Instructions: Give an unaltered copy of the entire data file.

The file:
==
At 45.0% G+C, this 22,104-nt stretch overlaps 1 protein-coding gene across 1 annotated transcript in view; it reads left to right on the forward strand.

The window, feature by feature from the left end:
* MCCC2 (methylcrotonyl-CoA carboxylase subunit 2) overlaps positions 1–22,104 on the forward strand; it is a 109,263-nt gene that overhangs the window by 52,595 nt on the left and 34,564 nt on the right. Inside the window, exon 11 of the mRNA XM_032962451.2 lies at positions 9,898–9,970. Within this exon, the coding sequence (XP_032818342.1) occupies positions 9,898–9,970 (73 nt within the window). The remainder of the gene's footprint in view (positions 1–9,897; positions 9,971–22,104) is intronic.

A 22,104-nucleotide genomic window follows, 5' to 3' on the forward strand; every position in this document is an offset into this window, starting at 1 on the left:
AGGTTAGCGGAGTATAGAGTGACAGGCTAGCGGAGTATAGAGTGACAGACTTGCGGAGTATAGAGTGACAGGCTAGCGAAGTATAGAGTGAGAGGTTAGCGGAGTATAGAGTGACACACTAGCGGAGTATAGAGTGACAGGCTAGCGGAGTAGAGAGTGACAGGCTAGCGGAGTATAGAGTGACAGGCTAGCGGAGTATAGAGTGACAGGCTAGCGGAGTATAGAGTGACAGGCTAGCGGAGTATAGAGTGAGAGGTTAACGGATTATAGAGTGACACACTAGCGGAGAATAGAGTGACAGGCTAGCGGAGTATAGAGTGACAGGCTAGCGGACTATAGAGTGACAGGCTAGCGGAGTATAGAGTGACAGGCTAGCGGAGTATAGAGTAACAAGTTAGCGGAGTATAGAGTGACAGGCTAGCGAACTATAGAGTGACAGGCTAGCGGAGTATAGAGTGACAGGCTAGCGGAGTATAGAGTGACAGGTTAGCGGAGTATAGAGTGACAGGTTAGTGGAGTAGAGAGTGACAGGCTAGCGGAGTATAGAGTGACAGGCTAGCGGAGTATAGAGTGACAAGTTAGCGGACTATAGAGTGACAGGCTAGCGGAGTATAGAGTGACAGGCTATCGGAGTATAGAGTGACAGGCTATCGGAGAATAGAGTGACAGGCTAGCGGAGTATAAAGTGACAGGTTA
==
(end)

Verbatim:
At 45.0% G+C, this 22,104-nt stretch overlaps 1 protein-coding gene across 1 annotated transcript in view; it reads left to right on the forward strand.

The window, feature by feature from the left end:
* MCCC2 (methylcrotonyl-CoA carboxylase subunit 2) overlaps positions 1–22,104 on the forward strand; it is a 109,263-nt gene that overhangs the window by 52,595 nt on the left and 34,564 nt on the right. Inside the window, exon 11 of the mRNA XM_032962451.2 lies at positions 9,898–9,970. Within this exon, the coding sequence (XP_032818342.1) occupies positions 9,898–9,970 (73 nt within the window). The remainder of the gene's footprint in view (positions 1–9,897; positions 9,971–22,104) is intronic.

A 22,104-nucleotide genomic window follows, 5' to 3' on the forward strand; every position in this document is an offset into this window, starting at 1 on the left:
AGGTTAGCGGAGTATAGAGTGACAGGCTAGCGGAGTATAGAGTGACAGACTTGCGGAGTATAGAGTGACAGGCTAGCGAAGTATAGAGTGAGAGGTTAGCGGAGTATAGAGTGACACACTAGCGGAGTATAGAGTGACAGGCTAGCGGAGTAGAGAGTGACAGGCTAGCGGAGTATAGAGTGACAGGCTAGCGGAGTATAGAGTGACAGGCTAGCGGAGTATAGAGTGACAGGCTAGCGGAGTATAGAGTGAGAGGTTAACGGATTATAGAGTGACACACTAGCGGAGAATAGAGTGACAGGCTAGCGGAGTATAGAGTGACAGGCTAGCGGACTATAGAGTGACAGGCTAGCGGAGTATAGAGTGACAGGCTAGCGGAGTATAGAGTAACAAGTTAGCGGAGTATAGAGTGACAGGCTAGCGAACTATAGAGTGACAGGCTAGCGGAGTATAGAGTGACAGGCTAGCGGAGTATAGAGTGACAGGTTAGCGGAGTATAGAGTGACAGGTTAGTGGAGTAGAGAGTGACAGGCTAGCGGAGTATAGAGTGACAGGCTAGCGGAGTATAGAGTGACAAGTTAGCGGACTATAGAGTGACAGGCTAGCGGAGTATAGAGTGACAGGCTATCGGAGTATAGAGTGACAGGCTATCGGAGAATAGAGTGACAGGCTAGCGGAGTATAAAGTGACAGGTTA